Sense & Sensitivity by Harriette Cole

Reader Cannot Ignore Colleague's Sexism

DEAR HARRIETTE: At work, we were completing a group exercise on how to respond to negative customer emails. I was working with "Matt," who read our sample email and immediately began talking about how our client was a man. I asked him why he made this quick judgment, and he said that the email was "far too assertive and reasonable" to have been from a woman. I just stared at him in shock. Is it worth my time to explain to Matt that those are sexist stereotypes, or should I just wait for karma to hopefully come around? -- Mars and Venus, Jersey City, New Jersey

DEAR MARS AND VENUS: You should have said something in the moment, but it is true that many people go dumbfounded when they hear rude comments. It is not too late to speak up, and you absolutely should say something. Tell your colleague how disturbing you thought his comments were. Be sure to point out why. Do not assume that he understands. There's a good chance he thought he was being perceptive.

Go one step further as well. Tell the organizer of the sensitivity session about how Matt reacted to the email that you reviewed. Make it clear that you felt Matt's words were stereotypical and that another layer of sensitivity training seems to be necessary.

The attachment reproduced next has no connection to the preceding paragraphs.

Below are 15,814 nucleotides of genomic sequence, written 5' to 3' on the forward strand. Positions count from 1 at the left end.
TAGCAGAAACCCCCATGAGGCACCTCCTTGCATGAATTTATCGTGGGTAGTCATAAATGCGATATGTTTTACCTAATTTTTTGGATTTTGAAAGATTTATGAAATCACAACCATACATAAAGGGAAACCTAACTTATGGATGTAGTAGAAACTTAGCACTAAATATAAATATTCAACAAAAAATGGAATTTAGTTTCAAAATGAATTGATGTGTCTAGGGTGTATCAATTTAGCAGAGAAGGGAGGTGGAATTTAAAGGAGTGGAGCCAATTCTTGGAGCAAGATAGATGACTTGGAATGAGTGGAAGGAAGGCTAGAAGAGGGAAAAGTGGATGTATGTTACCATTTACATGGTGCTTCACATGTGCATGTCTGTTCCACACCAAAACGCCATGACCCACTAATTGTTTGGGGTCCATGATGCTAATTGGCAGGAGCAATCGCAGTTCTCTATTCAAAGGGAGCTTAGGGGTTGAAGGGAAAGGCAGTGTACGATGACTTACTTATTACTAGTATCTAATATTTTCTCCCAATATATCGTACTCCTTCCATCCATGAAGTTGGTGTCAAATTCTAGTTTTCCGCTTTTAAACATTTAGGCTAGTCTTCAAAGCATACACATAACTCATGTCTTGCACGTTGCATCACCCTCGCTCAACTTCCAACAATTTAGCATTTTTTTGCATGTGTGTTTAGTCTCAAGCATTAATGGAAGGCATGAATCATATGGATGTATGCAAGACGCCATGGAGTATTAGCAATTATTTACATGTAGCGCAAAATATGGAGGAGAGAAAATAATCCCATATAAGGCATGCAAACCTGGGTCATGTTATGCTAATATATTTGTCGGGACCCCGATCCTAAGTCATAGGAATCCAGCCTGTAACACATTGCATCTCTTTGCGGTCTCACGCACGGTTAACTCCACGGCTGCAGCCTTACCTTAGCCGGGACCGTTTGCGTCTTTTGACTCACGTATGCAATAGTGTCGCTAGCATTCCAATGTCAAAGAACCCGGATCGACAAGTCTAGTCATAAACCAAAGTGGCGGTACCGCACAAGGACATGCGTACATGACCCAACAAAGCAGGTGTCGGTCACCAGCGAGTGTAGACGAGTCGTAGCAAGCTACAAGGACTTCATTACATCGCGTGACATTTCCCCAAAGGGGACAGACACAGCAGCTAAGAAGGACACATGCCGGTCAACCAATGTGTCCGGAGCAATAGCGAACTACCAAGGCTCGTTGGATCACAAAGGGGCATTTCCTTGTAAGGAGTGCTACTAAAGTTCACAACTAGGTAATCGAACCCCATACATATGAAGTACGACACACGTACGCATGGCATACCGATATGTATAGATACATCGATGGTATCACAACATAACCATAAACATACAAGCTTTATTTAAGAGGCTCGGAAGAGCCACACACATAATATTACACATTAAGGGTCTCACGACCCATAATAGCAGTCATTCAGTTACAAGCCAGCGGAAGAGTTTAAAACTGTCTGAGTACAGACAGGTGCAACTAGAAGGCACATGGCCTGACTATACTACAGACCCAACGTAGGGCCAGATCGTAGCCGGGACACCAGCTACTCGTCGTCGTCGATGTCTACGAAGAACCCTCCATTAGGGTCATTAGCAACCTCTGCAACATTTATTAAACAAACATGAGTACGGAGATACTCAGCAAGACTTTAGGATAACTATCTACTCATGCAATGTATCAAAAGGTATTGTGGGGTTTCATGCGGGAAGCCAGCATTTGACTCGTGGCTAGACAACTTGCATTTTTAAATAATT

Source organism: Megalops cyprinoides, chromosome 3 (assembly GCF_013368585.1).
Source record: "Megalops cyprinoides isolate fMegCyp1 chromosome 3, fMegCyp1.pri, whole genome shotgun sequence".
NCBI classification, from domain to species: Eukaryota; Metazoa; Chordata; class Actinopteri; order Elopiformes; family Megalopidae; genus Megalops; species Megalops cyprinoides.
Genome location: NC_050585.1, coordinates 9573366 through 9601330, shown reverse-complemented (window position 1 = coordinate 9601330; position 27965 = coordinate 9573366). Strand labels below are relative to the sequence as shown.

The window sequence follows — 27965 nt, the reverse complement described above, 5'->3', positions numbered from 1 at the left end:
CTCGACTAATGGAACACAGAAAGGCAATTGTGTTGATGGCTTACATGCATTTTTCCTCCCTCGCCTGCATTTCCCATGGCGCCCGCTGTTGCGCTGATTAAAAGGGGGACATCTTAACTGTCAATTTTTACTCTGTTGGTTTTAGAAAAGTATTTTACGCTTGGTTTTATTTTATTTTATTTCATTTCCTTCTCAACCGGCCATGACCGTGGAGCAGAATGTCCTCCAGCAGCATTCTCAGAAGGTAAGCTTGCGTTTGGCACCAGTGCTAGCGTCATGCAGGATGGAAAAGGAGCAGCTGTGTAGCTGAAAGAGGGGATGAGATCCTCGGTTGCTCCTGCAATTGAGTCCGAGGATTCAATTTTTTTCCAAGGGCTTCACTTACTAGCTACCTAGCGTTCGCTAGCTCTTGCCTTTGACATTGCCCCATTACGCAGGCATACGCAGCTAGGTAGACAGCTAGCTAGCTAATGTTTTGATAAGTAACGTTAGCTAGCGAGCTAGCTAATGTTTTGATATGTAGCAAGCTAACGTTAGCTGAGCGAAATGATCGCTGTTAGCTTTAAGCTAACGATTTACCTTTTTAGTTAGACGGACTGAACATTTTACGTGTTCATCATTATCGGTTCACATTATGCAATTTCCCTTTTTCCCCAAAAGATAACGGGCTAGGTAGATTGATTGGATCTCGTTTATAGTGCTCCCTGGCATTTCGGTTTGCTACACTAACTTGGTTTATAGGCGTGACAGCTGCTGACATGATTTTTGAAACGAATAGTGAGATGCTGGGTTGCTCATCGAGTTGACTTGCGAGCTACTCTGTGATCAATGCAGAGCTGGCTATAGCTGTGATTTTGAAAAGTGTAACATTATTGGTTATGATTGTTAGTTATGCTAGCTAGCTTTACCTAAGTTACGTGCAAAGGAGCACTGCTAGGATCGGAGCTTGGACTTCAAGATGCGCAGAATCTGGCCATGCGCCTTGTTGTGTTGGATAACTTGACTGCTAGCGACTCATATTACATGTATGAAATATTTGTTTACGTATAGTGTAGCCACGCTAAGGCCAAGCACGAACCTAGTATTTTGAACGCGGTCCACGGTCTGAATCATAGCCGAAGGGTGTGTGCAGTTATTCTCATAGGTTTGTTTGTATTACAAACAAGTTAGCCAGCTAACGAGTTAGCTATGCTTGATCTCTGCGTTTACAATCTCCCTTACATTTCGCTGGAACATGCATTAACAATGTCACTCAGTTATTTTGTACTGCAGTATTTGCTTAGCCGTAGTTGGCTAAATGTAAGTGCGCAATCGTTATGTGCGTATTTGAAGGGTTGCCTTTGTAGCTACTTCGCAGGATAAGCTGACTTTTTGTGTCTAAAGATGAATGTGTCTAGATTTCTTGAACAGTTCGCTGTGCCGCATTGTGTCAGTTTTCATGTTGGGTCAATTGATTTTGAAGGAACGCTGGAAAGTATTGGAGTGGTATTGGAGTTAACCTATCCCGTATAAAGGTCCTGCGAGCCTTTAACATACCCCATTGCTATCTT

DEAR HARRIETTE: I am a nurse at a hospital in a nearby city. I typically work 12-hour shifts for four days and then have four days off. My children are about to be in school, meaning I will have to work around their schedule as well as my own to spend quality time with them. I have been considering changing my job to a doctor's office or someplace similar where the hours are much more regular.

How can I bring this up to my husband? He has altered his entire work schedule around mine, and I don't want to start a war because of a changing job. -- Daytime Hours, Dayton, Ohio

DEAR DAYTIME HOURS: Think positively and present your idea as a solution to a potentially challenging situation. Point out that it's near time for the children to be in school, which will change the family dynamic considerably. Tell your husband you have been thinking about a solution to ensure that they are well tended and that both of you are able to manage your work and family time. With this in mind, you think it's a good idea to look for a job with a more regimented schedule. Ask him his thoughts about it. What may be helpful is if you do not act like it's a done deal; instead, you create space for the two of you to talk about it.

Learn your husband's opinion about this next phase of your lives. Do your best to keep a calm head and to give space for him to participate. It's so easy to make a unilateral decision with the intention of making things easier, but collaborative decisions go a long way toward keeping the peace and invoking the joy!

(Harriette Cole is a life stylist and founder of DREAMLEAPERS, an initiative to help people access and activate their dreams. You can send questions to or c/o Andrews McMeel Syndication, 1130 Walnut St., Kansas City, MO 64106.)